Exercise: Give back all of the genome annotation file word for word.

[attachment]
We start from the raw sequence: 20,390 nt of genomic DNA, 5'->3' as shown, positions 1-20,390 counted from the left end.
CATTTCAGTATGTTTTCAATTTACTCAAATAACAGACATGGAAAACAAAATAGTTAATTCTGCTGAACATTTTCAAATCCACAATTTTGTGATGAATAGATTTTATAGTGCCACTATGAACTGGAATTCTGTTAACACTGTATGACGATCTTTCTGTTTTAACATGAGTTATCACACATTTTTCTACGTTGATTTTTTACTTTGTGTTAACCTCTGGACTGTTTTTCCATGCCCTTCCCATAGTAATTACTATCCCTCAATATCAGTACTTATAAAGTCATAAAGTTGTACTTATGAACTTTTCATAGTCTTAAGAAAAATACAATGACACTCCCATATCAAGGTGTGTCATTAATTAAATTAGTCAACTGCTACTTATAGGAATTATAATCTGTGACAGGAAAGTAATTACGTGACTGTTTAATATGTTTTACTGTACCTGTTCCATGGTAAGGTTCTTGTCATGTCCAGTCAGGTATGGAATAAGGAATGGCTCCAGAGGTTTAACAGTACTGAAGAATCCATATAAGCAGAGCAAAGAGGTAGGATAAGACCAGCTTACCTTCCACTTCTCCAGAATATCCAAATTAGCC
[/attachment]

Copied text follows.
We start from the raw sequence: 20,390 nt of genomic DNA, 5'->3' as shown, positions 1-20,390 counted from the left end.
CATTTCAGTATGTTTTCAATTTACTCAAATAACAGACATGGAAAACAAAATAGTTAATTCTGCTGAACATTTTCAAATCCACAATTTTGTGATGAATAGATTTTATAGTGCCACTATGAACTGGAATTCTGTTAACACTGTATGACGATCTTTCTGTTTTAACATGAGTTATCACACATTTTTCTACGTTGATTTTTTACTTTGTGTTAACCTCTGGACTGTTTTTCCATGCCCTTCCCATAGTAATTACTATCCCTCAATATCAGTACTTATAAAGTCATAAAGTTGTACTTATGAACTTTTCATAGTCTTAAGAAAAATACAATGACACTCCCATATCAAGGTGTGTCATTAATTAAATTAGTCAACTGCTACTTATAGGAATTATAATCTGTGACAGGAAAGTAATTACGTGACTGTTTAATATGTTTTACTGTACCTGTTCCATGGTAAGGTTCTTGTCATGTCCAGTCAGGTATGGAATAAGGAATGGCTCCAGAGGTTTAACAGTACTGAAGAATCCATATAAGCAGAGCAAAGAGGTAGGATAAGACCAGCTTACCTTCCACTTCTCCAGAATATCCAAATTAGCC